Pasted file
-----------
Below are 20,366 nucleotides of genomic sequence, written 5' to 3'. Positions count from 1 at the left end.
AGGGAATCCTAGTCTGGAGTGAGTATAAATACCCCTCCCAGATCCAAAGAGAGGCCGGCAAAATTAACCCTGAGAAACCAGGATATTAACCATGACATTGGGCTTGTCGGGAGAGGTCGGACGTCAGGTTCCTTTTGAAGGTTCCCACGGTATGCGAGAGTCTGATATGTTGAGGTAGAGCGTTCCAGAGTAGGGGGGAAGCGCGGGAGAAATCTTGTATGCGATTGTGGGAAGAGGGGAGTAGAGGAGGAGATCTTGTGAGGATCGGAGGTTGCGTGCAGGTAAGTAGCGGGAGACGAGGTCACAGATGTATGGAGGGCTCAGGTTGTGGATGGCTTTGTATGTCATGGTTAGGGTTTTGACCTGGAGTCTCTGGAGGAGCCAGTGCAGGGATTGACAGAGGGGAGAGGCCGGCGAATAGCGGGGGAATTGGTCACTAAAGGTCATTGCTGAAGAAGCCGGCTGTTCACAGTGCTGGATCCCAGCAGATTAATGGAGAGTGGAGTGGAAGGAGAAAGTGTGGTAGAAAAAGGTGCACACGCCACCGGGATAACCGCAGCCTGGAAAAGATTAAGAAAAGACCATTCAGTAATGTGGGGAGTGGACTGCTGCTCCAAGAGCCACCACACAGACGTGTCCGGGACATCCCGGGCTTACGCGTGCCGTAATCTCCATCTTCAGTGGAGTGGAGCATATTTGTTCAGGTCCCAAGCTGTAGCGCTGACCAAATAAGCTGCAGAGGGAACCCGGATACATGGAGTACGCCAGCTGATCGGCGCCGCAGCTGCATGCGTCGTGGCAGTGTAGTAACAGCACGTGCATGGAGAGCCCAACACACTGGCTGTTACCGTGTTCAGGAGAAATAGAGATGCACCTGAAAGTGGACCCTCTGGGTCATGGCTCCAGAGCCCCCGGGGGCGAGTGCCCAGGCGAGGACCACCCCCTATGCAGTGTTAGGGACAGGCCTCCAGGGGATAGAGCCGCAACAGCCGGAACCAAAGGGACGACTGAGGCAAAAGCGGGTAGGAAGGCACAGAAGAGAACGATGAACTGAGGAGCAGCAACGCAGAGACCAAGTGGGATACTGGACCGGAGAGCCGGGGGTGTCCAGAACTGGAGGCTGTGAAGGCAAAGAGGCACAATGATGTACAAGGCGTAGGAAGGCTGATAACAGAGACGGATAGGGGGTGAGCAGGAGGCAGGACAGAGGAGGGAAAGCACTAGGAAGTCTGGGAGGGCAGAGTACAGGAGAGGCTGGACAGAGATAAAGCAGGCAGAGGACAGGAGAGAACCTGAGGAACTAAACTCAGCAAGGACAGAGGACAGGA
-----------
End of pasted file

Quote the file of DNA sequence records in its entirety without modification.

Below are 20,366 nucleotides of genomic sequence, written 5' to 3'. Positions count from 1 at the left end.
AGGGAATCCTAGTCTGGAGTGAGTATAAATACCCCTCCCAGATCCAAAGAGAGGCCGGCAAAATTAACCCTGAGAAACCAGGATATTAACCATGACATTGGGCTTGTCGGGAGAGGTCGGACGTCAGGTTCCTTTTGAAGGTTCCCACGGTATGCGAGAGTCTGATATGTTGAGGTAGAGCGTTCCAGAGTAGGGGGGAAGCGCGGGAGAAATCTTGTATGCGATTGTGGGAAGAGGGGAGTAGAGGAGGAGATCTTGTGAGGATCGGAGGTTGCGTGCAGGTAAGTAGCGGGAGACGAGGTCACAGATGTATGGAGGGCTCAGGTTGTGGATGGCTTTGTATGTCATGGTTAGGGTTTTGACCTGGAGTCTCTGGAGGAGCCAGTGCAGGGATTGACAGAGGGGAGAGGCCGGCGAATAGCGGGGGAATTGGTCACTAAAGGTCATTGCTGAAGAAGCCGGCTGTTCACAGTGCTGGATCCCAGCAGATTAATGGAGAGTGGAGTGGAAGGAGAAAGTGTGGTAGAAAAAGGTGCACACGCCACCGGGATAACCGCAGCCTGGAAAAGATTAAGAAAAGACCATTCAGTAATGTGGGGAGTGGACTGCTGCTCCAAGAGCCACCACACAGACGTGTCCGGGACATCCCGGGCTTACGCGTGCCGTAATCTCCATCTTCAGTGGAGTGGAGCATATTTGTTCAGGTCCCAAGCTGTAGCGCTGACCAAATAAGCTGCAGAGGGAACCCGGATACATGGAGTACGCCAGCTGATCGGCGCCGCAGCTGCATGCGTCGTGGCAGTGTAGTAACAGCACGTGCATGGAGAGCCCAACACACTGGCTGTTACCGTGTTCAGGAGAAATAGAGATGCACCTGAAAGTGGACCCTCTGGGTCATGGCTCCAGAGCCCCCGGGGGCGAGTGCCCAGGCGAGGACCACCCCCTATGCAGTGTTAGGGACAGGCCTCCAGGGGATAGAGCCGCAACAGCCGGAACCAAAGGGACGACTGAGGCAAAAGCGGGTAGGAAGGCACAGAAGAGAACGATGAACTGAGGAGCAGCAACGCAGAGACCAAGTGGGATACTGGACCGGAGAGCCGGGGGTGTCCAGAACTGGAGGCTGTGAAGGCAAAGAGGCACAATGATGTACAAGGCGTAGGAAGGCTGATAACAGAGACGGATAGGGGGTGAGCAGGAGGCAGGACAGAGGAGGGAAAGCACTAGGAAGTCTGGGAGGGCAGAGTACAGGAGAGGCTGGACAGAGATAAAGCAGGCAGAGGACAGGAGAGAACCTGAGGAACTAAACTCAGCAAGGACAGAGGACAGGA